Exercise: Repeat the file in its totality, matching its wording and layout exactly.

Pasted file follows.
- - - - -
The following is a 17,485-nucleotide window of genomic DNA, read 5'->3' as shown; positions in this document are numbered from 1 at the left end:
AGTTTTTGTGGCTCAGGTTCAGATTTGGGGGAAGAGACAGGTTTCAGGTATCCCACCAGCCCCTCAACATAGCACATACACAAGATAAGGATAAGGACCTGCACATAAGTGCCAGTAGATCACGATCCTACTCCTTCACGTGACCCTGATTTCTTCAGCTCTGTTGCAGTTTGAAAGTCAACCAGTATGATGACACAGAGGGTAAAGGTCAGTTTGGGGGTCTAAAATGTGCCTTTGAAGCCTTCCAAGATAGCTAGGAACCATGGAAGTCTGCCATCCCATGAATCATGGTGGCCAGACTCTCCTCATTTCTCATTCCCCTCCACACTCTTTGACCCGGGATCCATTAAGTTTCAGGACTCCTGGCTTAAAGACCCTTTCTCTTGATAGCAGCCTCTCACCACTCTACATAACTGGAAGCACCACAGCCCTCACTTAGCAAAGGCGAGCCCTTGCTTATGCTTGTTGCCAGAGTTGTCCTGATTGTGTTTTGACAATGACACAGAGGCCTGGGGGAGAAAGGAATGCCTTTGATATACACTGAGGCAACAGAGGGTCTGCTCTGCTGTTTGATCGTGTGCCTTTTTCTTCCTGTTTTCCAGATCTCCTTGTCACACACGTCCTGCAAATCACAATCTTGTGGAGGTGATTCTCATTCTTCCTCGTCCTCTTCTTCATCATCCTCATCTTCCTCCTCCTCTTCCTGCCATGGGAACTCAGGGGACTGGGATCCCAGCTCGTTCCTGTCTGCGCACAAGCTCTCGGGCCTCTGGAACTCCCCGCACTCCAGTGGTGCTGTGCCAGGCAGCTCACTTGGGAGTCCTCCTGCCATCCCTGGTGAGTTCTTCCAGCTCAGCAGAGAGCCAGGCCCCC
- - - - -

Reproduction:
The following is a 17,485-nucleotide window of genomic DNA, read 5'->3' as shown; positions in this document are numbered from 1 at the left end:
AGTTTTTGTGGCTCAGGTTCAGATTTGGGGGAAGAGACAGGTTTCAGGTATCCCACCAGCCCCTCAACATAGCACATACACAAGATAAGGATAAGGACCTGCACATAAGTGCCAGTAGATCACGATCCTACTCCTTCACGTGACCCTGATTTCTTCAGCTCTGTTGCAGTTTGAAAGTCAACCAGTATGATGACACAGAGGGTAAAGGTCAGTTTGGGGGTCTAAAATGTGCCTTTGAAGCCTTCCAAGATAGCTAGGAACCATGGAAGTCTGCCATCCCATGAATCATGGTGGCCAGACTCTCCTCATTTCTCATTCCCCTCCACACTCTTTGACCCGGGATCCATTAAGTTTCAGGACTCCTGGCTTAAAGACCCTTTCTCTTGATAGCAGCCTCTCACCACTCTACATAACTGGAAGCACCACAGCCCTCACTTAGCAAAGGCGAGCCCTTGCTTATGCTTGTTGCCAGAGTTGTCCTGATTGTGTTTTGACAATGACACAGAGGCCTGGGGGAGAAAGGAATGCCTTTGATATACACTGAGGCAACAGAGGGTCTGCTCTGCTGTTTGATCGTGTGCCTTTTTCTTCCTGTTTTCCAGATCTCCTTGTCACACACGTCCTGCAAATCACAATCTTGTGGAGGTGATTCTCATTCTTCCTCGTCCTCTTCTTCATCATCCTCATCTTCCTCCTCCTCTTCCTGCCATGGGAACTCAGGGGACTGGGATCCCAGCTCGTTCCTGTCTGCGCACAAGCTCTCGGGCCTCTGGAACTCCCCGCACTCCAGTGGTGCTGTGCCAGGCAGCTCACTTGGGAGTCCTCCTGCCATCCCTGGTGAGTTCTTCCAGCTCAGCAGAGAGCCAGGCCCCC